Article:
I’ve been meaning to do this blog post for a year and a half now, and have finally gotten around to it. With the world at a standstill right now, perhaps people are fantasizing about the day when they can travel once again. Maybe you are thinking of taking an even bigger leap and taking an extended period of time to travel to different parts of the globe.
If you are considering such an adventure, this series of posts is meant to be an introduction and give some lessons I learned and that I wish I had known before I embarked upon my adventure. It is by no means an all-inclusive guide. It is simply some general ideas and tips.
Step 1: Start reading about trips around the world and similar long term travel.
This is the learning and dreaming stage. You’ll be taking this from abstract idea a bit closer to concrete reality.
The research can be in the form of books, articles, or online. One book I read early in my thought process of this was By Men or By the Earth by Tyler Coulson. It was about a young man who decided to walk across America. I had come across a free electronic version of the book, and it was OK, but nothing special. Yet it did help give me some insight into the emotional toll of such a journey.
About a year and a half before my trip as I began to get serious about it, I bought The Rough Guide to First Time Around the World. This book was extremely helpful on a lot of the practical aspects of planning such a trip.
As I got closer to my journey, I found that www.nomadicmatt.com was a great resource. The creator of the site, Matthew Kepnes, has been consistently travelling for about ten years. It also has a much more inclusive guides and detailed articles on the subjects I just briefly touch upon here like finances and medical insurance among many others.
Maybe at some point, I’ll finally finish my own book on my journey, then you might be able to add that one to the list … you never know. Or you can always go back and look at my past blog posts….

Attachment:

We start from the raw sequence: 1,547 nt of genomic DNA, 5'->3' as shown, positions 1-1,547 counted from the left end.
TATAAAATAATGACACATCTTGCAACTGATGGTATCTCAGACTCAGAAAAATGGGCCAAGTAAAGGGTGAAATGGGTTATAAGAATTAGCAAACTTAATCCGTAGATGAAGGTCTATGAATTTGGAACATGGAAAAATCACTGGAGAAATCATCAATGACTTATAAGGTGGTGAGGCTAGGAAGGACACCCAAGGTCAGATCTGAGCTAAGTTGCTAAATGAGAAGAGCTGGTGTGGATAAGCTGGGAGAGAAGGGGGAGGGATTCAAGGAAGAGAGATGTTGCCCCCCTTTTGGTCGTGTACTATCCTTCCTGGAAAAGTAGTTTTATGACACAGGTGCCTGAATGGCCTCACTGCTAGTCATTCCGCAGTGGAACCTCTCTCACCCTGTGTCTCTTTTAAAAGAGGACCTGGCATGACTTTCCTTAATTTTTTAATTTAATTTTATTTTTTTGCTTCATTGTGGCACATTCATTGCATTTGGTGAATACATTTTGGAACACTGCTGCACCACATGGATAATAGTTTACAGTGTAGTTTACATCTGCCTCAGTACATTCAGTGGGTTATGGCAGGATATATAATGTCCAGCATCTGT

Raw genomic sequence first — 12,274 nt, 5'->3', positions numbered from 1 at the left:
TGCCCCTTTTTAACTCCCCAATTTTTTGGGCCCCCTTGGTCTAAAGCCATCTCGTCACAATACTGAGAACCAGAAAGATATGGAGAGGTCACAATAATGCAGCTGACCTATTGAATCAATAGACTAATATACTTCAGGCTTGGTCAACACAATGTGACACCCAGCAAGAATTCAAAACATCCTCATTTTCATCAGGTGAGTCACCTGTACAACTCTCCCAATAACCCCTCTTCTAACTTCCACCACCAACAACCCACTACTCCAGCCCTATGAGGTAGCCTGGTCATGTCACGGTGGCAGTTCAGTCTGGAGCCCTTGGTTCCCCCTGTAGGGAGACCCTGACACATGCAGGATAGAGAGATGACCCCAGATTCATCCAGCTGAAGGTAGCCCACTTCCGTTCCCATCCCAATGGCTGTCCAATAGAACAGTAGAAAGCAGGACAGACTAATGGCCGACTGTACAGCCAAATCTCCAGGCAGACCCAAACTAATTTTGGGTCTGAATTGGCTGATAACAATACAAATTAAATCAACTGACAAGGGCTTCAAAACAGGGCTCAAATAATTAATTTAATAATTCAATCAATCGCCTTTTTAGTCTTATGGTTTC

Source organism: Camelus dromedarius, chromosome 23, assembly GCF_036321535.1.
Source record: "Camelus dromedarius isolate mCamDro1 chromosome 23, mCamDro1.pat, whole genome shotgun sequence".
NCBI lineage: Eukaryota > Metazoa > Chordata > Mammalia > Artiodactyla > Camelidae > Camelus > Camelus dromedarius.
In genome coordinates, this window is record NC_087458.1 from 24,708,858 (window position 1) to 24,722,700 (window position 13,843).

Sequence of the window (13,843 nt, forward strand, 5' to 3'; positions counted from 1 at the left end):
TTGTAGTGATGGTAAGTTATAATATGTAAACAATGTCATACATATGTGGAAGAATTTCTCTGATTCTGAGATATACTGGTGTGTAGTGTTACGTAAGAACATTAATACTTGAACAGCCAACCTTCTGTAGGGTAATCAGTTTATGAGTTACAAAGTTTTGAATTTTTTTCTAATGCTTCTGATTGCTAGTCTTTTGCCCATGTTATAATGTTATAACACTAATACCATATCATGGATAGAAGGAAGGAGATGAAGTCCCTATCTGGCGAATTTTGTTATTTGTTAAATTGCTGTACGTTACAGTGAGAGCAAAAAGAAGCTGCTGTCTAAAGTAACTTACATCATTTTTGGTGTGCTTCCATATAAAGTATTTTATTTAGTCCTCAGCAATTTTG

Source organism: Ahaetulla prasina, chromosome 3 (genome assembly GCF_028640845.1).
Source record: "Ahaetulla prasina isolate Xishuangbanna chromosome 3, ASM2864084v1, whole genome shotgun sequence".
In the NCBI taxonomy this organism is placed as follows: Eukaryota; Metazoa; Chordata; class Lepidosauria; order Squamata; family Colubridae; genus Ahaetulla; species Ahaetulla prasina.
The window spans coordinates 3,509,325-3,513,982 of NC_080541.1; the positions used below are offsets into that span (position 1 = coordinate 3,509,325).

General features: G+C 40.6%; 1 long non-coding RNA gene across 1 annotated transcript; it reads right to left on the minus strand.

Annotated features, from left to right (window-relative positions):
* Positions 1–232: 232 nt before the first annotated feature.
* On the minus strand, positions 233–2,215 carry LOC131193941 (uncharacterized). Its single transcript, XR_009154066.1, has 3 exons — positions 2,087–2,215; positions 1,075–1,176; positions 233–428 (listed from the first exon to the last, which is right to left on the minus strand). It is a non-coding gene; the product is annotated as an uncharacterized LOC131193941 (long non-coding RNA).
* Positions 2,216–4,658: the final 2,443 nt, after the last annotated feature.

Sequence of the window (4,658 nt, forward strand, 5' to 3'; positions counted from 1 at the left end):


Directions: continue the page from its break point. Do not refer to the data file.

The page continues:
Step 2: Begin formulating some big picture ideas of your journey
This doesn’t have to be any detailed planning, just some slightly more specific idea of what you envision your specific journey being.
How long will you travel? Will it be one long trip of a few months to a year or so? Or will it be an open-ended lifestyle where you spend months on the road and then return home for a short while at a time?
What kind of a budget will you have on your trip? Will you try to work as you go? Will you work locally where you visit or will you be a digital nomad, working remotely or freelancing?
Will you not work at all and simply travel? Or maybe you’ll study? Or perhaps volunteer like I did?
It will likely be some mixture of all these possibilities that is unique to you.
Step 3: Start looking for specific opportunities that fit into your idea and begin making arrangements
For me, this was the stage where I found the YMCA Prints of Hope program in Colombia (now called YMCA COLead3rs). I knew I wanted something where I could work and earn a little bit of money, and I was in the process of my nonprofit management program through UCLA-Extension, so I wanted to work in the nonprofit sector. This program was the original building block for my trip.
From there, there were certain aspects of the journey that I also wanted to include. I wanted to hit all seven continents; I wanted to do an ocean crossing on a sail boat; I wanted to volunteer in a variety of sectors; I wanted to take some unique classes, like Kung Fu at the Shaolin Temple in China. These general ideas helped me to begin to formulate some ideas and plans regarding my plan of travel.
However, it is important not to over plan and have a tight and rigid schedule. Because things will go wrong and change. So being flexible is critical. You might misread the visa requirements for your connecting flights through Venezuela, and be stuck in an airport trying to rearrange flights at the last minute. (cough) Or realize that your passport if filling up and you have to get a new one and then need to extend your stay in a country while it is getting processed (cough, cough).
As you travel, you’ll also learn about new activities that you want to try. Or you’ll learn that as you plan your travels, you’ll be in a location around the time as a big festival, so you’ll want to arrange your travel to hit that. Maybe you’ll already be in Europe in the fall, so why not hit Oktoberfest or something. In my case, I realized my travels would have me in Asia in the January and February timeframe, so I arranged my travel so I would be in China for Chinese New Year and in India for Holi a few weeks later.